Approximately 12-hours ago in Nairobi, Kenya, 5- Islamic extremists (1 woman) entered Nairobi’s Westgate four story Mall and began shooting at innocent bystanders.Reportedly, they were equipped with grenades, AK-47 assault rifles and armored vests. Crying mothers clutched crying children. Kenya's president announced on national television that at least 39 people were killed and more than 150 wounded. Among the dead were the president's family members.
Tourists were among the casualties including two women from France. American citizens were among the injured but not killed according to the State Department. Nairobi’s mortuary superintendent, Sammy Nyongesa Jacob, said Africans, Asians and Caucasians were among the bodies brought to the mortuary.
Last reported, the gunmen remain barricaded inside the mall with hostages. President Uhuru Kenyatta has both police and the military attempting to rescue the hostages and evacuate any survivors still trapped in the mall. According to witness reports, Al-Qaeda gunman asked victims if they were Muslim and of those who replied yes; they were free to leave unharmed. The non-Muslims were shot at. The gunmen told Muslims to stand up and leave. In addition to fired gunshots, the terrorist also used grenades thrown at several groups of bystanders.
Somalia's Islamic extremist group, al-Shabab has claimed responsibility for the attack claiming it was retribution for Kenyan forces' 2011 push into Somalia. They have made threats of more violence for future attacks. Al-Shabab said on its Twitter feed that Kenyan security officials were trying to open negotiations. Al-Shabab, on its Twitter feed, said that it has many times warned Kenya’s government that failure to remove its forces from Somalia “would have severe consequences.” The group claimed that its gunmen had killed 100 people, but its assertions are often exaggerated.
“There will be no negotiations whatsoever.”
-- al-Shabab tweeted
“The attack at (hash)WestgateMall is just a very tiny fraction of what Muslims in Somalia experience at the hands of Kenyan invaders,” al-Shabab said. Another tweet said: “For long we have waged war against the Kenyans in our land, now it’s time to shift the battleground and take the war to their land (hash)Westgate.” Al-Shabab’s Twitter account was suspended shortly after its claim of responsibility and threats against Kenya. Twitter’s terms of service forbids making threats. Al-Shabab threatened in late 2011 to unleash a large-scale attack in Nairobi. Kenya has seen a regular spate of grenade attacks since then but never such a large terrorist assault.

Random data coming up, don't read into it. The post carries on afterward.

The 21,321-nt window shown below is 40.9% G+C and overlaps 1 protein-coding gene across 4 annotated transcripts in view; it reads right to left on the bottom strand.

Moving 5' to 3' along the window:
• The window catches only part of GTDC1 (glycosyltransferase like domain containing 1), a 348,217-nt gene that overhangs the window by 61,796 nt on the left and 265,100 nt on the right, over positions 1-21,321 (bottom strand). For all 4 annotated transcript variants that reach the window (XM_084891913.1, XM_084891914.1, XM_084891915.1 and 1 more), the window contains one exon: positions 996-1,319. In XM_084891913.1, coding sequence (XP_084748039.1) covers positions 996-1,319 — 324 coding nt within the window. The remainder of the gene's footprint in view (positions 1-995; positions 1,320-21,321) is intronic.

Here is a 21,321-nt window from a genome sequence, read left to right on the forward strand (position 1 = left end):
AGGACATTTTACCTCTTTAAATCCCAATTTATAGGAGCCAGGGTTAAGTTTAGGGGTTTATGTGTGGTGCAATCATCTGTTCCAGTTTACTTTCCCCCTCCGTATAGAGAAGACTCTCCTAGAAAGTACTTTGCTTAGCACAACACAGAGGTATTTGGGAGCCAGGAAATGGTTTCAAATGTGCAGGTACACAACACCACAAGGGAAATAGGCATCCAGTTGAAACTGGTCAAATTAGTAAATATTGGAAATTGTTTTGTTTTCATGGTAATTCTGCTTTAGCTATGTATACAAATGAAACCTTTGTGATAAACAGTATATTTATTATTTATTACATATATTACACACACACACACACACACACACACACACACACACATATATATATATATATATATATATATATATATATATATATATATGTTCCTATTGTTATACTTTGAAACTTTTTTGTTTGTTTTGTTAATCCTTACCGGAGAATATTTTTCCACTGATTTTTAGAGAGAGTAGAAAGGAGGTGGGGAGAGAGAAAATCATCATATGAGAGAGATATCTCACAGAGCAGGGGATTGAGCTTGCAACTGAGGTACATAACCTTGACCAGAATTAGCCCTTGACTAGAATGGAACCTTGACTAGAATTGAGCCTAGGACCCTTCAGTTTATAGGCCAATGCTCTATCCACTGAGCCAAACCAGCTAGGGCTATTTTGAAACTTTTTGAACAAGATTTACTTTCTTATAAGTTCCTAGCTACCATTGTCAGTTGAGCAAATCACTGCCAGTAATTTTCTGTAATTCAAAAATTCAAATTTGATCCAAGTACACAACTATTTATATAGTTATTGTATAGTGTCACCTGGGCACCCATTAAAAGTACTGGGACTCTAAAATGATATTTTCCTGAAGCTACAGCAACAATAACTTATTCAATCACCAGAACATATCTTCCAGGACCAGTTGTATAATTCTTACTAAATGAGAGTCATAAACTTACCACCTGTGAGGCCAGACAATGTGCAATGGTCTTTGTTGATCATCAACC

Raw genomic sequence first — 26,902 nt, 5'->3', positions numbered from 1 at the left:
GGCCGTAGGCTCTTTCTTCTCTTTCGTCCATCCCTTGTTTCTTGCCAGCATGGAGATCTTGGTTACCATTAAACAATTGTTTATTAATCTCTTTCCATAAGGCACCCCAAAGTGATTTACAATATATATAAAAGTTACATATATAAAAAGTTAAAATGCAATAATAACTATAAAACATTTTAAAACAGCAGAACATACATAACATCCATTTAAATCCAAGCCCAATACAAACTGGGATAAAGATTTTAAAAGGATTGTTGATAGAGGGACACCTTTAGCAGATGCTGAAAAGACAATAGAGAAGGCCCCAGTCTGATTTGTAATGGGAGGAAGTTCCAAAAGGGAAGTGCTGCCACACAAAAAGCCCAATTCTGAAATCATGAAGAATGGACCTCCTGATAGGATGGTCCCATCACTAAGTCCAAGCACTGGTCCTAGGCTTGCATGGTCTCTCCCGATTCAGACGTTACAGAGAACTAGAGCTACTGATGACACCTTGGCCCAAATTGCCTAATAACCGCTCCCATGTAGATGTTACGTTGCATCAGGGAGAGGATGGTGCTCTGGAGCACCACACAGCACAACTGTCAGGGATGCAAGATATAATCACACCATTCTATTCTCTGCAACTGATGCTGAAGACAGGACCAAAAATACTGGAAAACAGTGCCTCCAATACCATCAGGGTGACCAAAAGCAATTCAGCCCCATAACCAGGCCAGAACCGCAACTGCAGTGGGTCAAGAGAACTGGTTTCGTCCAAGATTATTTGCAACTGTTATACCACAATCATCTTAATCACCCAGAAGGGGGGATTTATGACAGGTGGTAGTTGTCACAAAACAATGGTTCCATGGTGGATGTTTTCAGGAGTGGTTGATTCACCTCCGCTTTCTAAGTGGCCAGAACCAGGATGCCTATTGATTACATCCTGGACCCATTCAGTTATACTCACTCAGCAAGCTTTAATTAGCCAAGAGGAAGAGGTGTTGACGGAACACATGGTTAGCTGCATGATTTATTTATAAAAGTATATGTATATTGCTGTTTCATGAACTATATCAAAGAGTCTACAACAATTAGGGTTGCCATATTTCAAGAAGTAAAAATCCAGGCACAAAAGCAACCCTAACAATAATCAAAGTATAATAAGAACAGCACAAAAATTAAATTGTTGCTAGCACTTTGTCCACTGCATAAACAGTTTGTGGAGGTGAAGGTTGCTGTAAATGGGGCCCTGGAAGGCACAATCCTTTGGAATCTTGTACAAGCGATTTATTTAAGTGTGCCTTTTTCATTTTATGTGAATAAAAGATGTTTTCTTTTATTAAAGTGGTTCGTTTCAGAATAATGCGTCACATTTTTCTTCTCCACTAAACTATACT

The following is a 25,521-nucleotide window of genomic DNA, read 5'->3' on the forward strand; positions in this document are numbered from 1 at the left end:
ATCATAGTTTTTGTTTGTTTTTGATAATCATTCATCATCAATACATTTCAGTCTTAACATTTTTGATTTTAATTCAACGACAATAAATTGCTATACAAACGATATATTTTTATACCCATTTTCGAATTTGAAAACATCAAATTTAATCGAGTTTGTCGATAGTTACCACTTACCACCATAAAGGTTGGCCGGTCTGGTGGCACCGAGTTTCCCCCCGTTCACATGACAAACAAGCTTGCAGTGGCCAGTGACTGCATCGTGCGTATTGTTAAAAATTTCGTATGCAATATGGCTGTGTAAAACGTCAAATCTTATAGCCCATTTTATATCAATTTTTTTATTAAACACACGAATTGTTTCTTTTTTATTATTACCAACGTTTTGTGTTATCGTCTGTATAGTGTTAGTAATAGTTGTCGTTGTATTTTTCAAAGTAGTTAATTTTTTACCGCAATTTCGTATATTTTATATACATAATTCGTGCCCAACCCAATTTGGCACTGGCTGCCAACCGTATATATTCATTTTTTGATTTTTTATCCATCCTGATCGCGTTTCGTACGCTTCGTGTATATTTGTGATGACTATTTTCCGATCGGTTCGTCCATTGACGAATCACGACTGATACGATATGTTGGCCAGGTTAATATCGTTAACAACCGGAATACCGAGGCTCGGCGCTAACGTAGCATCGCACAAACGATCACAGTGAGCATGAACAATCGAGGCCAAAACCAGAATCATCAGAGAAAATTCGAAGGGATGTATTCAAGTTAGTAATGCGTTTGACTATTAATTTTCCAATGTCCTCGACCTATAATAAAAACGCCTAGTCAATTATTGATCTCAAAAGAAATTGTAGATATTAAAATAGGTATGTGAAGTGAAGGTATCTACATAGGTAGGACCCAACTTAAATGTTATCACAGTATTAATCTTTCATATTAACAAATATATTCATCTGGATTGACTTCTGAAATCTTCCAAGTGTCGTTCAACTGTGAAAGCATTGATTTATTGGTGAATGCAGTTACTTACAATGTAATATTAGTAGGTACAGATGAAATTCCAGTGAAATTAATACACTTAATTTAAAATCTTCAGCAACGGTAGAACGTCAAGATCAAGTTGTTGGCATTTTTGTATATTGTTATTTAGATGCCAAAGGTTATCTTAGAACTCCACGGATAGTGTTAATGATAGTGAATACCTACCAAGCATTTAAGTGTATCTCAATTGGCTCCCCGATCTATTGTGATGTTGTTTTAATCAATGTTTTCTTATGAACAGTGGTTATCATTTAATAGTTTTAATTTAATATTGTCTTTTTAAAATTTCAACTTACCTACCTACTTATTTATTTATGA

Police and military surrounded the huge shopping complex as helicopters buzzed overhead. Apparently, the first attack occurred at an outdoor cafe at the mall. The mall has nationally recognized stores such as Nike, Bose, and Adidas. The mall is owned by Israelis which has been speculation for attack such as these. Terrorists often go after what is known as "Soft Targets" which are places such as malls, schools, and airports--where there is a high probability of civilian casualties.
People had been running for their lives and tried to take refuge in parking lots, parking garages, back corners of stores, back service hallways and even inside bank vaults. Undercover police officers attempted to gain access to the mall to help save survivors. Wounded had been pushed out of the mall in shopping carts.
“We started by hearing gunshots downstairs and outside. Later we heard them come inside. We took cover. Then we saw two gunmen wearing black turbans. I saw them shoot.”
-- Patrick Kuria, an employee at Artcaffe, the restaurant with shady outdoor seating
“One was Somali, the others were black, suggesting that they could have been Kenyan or another nationality."
-- Sgt. major Frank Mugungu, an off-duty inside the mall when he observed 4-male and 1-female attacker walking by.
The U.S. State Department condemned “this senseless act of violence that has resulted in death and injury for many innocent men, women, and children.” In a separate statement, a White House spokeswoman said some staff at the U.S. Embassy in Kenya have been “tragically affected” by the attack. No other information was provided.
“The perpetrators of this heinous act must be brought to justice, and we have offered our full support to the Kenyan Government to do so.”
-- Caitlin Hayden, a spokeswoman for the White House National Security Council
The U.S. embassy in Nairobi said it was in contact with local authorities and offered assistance. Some British security personnel assisted in the response.
“These heartless acts against defenseless civilians, including innocent children, are beyond the pale and cannot be tolerated. We stand shoulder to shoulder with Kenya in its time of grief for these lives lost and the many injured.”
One witness, Jay Patel, who sought cover on an upper floor in the mall when shooting began, said that when he looked out of a window onto the upper parking deck of the mall he saw the gunmen with a group of people. Patel said that as the attackers were talking, some of the people stood up and left and the others were shot.
“They just came in and threw a grenade. We were running and they opened fire. They were shouting and firing.”
-- Patel said after marching out of the mall in a line of 15 people who all held their hands in the air.
The United Nations secretary-general’s office said that Ban Ki-moon has spoken with President Uhuru Kenyatta and expressed his concern. British Prime Minister David Cameron also called Kenyatta and offered assistance.